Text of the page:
Loosely speaking, temperature is a tensor of rank zero, velocity is a tensor of rank one, stress and strain in deformable bodies are tensors of rank two, and the idea can be generalized to higher ranks. I give below a detailed description rather than a definition.

We chose a positive integer *n* which specifies the dimensionality of our problem. We also establish *n* independent real variables, , each of which is chosen from an interval of real numbers, . Our space will be represented by a set of *n*-tuples of real numbers, and we suppose that there is a one-to-one correspondence between each "point" of the space and each element of the just mentioned *n*-tuple set. Typically, the *n*-tuple set will be the *n*-fold Cartesian product of the intervals. The specific correspondence just supposed constitutes a coordinate system covering the space, and the are the coordinate variables. I have followed Sokolnikoff here.

For the purpose of using multiple 'coordinations' of the points in our space with ordered *n*-tuples of real numbers, *n* functions, are used. The functions together with their first partial derivatives need to be continuous, and it must also be the case that the Jacobian determinant is not zero at any point of the space. The set of all such 'sets of *n* functions', constitutes what we may call the set of all admissible coordinate systems. See for example Sokolnikoff page 51, who applies the name admissible to the tranformations between coordinate systems, rather than to the coordinate systems themselves. For simplicity, I follow the old authors and use the same symbol both for the coordinate variables and for the functions used in coordinate transformations. There should be no confusion, since the context of any given expression should make things clear. For example, in the expressions and , *x* is obviously a function in the first expression and a variable in the second. Similarly, *s* is a variable in the first expression and a function in the second. Of course, if we implement the theory with a computational package such as Mathematica, we will be forced to distinguish between the functions and the variables. But Mathematica allows us to put an overbar on symbols, and consequently we could have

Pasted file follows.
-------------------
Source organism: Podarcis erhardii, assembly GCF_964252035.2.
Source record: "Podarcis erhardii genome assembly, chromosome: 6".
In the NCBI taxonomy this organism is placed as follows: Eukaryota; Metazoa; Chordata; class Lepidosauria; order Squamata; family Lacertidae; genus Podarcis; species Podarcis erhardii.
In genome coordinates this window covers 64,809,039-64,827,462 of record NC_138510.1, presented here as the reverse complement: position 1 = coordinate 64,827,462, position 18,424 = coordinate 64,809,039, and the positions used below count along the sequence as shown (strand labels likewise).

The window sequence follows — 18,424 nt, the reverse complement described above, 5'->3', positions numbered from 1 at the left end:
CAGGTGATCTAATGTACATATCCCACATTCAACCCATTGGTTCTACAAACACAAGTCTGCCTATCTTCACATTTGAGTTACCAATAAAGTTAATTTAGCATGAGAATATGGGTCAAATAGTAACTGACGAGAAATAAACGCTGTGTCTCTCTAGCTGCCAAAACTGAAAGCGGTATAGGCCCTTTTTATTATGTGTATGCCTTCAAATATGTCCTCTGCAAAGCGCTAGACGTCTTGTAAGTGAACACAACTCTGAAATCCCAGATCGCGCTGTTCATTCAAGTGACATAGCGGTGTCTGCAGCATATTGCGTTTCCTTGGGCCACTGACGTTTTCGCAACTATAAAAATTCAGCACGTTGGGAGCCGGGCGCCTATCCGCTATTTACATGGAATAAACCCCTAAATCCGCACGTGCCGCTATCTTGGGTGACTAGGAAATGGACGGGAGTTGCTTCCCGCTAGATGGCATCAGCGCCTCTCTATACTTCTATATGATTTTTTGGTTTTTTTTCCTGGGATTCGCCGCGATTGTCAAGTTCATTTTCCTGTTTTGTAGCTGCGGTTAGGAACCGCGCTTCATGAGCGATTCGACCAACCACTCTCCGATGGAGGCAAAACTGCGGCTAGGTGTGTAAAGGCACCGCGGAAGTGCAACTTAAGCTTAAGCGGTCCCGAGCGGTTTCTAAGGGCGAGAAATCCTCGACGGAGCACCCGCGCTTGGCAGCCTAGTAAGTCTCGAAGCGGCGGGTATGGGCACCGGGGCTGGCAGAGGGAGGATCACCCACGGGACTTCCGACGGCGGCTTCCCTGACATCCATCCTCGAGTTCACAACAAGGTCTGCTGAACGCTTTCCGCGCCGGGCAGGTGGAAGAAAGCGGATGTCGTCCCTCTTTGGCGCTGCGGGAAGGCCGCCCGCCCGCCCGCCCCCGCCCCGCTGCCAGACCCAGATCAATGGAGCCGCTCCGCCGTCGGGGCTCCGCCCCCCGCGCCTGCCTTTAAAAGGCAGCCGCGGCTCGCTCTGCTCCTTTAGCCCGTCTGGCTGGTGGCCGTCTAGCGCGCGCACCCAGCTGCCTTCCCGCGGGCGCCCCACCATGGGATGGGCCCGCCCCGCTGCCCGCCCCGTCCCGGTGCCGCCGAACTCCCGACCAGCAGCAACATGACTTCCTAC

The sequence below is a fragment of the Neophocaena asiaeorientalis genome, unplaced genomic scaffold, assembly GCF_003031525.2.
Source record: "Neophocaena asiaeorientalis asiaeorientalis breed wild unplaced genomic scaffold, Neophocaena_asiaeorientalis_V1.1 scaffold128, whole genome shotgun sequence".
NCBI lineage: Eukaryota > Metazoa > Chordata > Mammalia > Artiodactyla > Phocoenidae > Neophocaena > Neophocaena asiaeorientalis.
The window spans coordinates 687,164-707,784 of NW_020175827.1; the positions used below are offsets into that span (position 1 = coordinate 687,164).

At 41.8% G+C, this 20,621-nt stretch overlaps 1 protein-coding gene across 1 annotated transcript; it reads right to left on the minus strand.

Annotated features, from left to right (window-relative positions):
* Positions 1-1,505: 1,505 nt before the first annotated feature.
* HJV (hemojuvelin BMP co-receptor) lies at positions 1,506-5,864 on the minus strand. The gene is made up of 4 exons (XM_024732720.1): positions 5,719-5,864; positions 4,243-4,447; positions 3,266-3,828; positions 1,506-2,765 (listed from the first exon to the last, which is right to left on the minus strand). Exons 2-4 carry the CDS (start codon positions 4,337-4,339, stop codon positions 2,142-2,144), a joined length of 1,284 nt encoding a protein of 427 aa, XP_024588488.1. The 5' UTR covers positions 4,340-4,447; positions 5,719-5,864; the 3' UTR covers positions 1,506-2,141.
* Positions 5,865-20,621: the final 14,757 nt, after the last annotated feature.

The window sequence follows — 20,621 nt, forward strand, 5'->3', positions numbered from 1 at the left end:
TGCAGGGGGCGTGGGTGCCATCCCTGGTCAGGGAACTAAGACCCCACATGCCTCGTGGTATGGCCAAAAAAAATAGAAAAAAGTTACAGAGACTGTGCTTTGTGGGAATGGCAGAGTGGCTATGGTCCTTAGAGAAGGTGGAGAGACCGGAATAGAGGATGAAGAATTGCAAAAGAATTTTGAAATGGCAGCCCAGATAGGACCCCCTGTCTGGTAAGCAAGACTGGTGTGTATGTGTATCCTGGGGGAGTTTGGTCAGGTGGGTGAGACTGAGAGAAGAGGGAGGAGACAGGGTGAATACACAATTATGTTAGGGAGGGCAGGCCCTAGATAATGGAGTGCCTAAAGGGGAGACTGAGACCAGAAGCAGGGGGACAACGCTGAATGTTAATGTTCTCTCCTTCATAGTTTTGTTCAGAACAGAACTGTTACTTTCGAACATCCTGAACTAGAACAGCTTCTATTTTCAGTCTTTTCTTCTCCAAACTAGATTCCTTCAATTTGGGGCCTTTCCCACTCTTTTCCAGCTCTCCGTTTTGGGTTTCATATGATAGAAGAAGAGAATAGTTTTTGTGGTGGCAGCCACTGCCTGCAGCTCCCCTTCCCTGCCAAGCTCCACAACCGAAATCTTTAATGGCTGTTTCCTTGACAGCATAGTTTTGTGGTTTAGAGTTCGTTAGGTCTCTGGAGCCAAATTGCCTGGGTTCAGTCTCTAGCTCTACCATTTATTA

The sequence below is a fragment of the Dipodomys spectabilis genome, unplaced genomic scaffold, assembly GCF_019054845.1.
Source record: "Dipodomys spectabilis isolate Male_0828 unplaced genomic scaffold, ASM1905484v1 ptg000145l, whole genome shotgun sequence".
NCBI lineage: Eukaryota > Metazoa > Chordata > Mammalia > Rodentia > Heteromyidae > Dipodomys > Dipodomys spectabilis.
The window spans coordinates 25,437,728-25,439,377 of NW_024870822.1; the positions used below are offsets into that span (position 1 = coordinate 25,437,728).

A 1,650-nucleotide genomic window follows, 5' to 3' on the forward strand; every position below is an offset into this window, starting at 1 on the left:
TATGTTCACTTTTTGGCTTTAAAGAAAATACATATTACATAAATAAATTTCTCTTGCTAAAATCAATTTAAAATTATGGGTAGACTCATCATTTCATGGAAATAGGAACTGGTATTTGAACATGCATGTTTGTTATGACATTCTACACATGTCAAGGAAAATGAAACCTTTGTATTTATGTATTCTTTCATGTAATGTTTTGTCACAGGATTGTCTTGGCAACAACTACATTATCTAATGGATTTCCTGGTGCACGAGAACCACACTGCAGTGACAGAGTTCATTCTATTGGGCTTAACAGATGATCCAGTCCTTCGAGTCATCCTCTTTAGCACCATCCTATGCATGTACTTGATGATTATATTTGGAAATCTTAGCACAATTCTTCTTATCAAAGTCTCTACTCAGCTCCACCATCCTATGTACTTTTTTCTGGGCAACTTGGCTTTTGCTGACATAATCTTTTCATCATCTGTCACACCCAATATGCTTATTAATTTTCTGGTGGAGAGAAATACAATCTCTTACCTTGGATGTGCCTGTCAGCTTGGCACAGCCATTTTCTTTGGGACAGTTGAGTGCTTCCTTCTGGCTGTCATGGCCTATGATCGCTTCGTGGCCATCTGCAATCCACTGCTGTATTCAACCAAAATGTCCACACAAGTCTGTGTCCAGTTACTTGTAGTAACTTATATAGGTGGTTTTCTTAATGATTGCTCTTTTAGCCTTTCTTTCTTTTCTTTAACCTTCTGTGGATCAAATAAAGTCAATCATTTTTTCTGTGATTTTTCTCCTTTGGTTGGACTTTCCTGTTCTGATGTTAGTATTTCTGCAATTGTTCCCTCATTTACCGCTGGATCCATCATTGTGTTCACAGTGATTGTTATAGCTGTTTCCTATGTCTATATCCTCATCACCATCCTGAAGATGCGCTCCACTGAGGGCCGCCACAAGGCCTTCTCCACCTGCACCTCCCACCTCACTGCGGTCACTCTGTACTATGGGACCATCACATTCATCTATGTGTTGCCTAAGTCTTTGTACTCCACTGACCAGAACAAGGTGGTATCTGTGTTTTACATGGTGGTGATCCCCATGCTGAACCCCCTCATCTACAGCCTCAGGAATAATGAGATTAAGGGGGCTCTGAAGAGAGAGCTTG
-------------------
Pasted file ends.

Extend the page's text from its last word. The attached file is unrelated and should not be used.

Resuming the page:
and

which distinguishes the different objects without destroying the simplicity.

The Mathematica 4.1 help browser says "In *Mathematica*, a tensor is represented as a set of lists, nested to a certain number of levels. The nesting level is the rank of the tensor." This is essentially what Levi-Civita (page 65) described as a system. The following image illustrates what we could call a rank four system in two dimensions. The subscripts on *a* are the values of four indices, *i*, *j*, *k*, and *l*, each of which varies from one to two.

Each component, that is each , is defined to be zero in the above example, but each component could be any real number. If we associate the above object with a point in a two dimensional space, we might call it a point system. If we associate the above object with every point in a two dimensional space, we might call it a system field. These names have been applied here as a way of looking forward to the same ideas associated with tensors. However, the system idea does not have any association with the admissible coordinate systems which cover the space.

The general description presented in the next equation has been made very large because it contains subscripted superscripts which are attached to variables that occur in the numerator and denominator of differentiations. Consequently clear visibility requires large size. I'll give the definition without motivation. Subsequent links will provide examples, which will motivate the definition. Classical tensor analysis is a subject in which the theory provides its own examples.

where

and where

Let * r* and